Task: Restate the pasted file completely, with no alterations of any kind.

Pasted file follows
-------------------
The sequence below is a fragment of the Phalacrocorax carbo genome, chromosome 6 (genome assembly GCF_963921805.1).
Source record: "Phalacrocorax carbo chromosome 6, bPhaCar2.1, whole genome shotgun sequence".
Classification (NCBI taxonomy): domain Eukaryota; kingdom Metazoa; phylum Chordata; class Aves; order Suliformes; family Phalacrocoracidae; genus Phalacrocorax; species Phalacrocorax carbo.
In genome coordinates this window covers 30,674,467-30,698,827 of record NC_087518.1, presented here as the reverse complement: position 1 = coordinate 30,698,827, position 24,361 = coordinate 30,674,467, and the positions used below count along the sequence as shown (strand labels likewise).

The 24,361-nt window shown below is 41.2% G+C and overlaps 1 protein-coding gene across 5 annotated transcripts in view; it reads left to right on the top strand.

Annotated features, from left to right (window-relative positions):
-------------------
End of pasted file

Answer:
The sequence below is a fragment of the Phalacrocorax carbo genome, chromosome 6 (genome assembly GCF_963921805.1).
Source record: "Phalacrocorax carbo chromosome 6, bPhaCar2.1, whole genome shotgun sequence".
Classification (NCBI taxonomy): domain Eukaryota; kingdom Metazoa; phylum Chordata; class Aves; order Suliformes; family Phalacrocoracidae; genus Phalacrocorax; species Phalacrocorax carbo.
In genome coordinates this window covers 30,674,467-30,698,827 of record NC_087518.1, presented here as the reverse complement: position 1 = coordinate 30,698,827, position 24,361 = coordinate 30,674,467, and the positions used below count along the sequence as shown (strand labels likewise).

The 24,361-nt window shown below is 41.2% G+C and overlaps 1 protein-coding gene across 5 annotated transcripts in view; it reads left to right on the top strand.

Annotated features, from left to right (window-relative positions):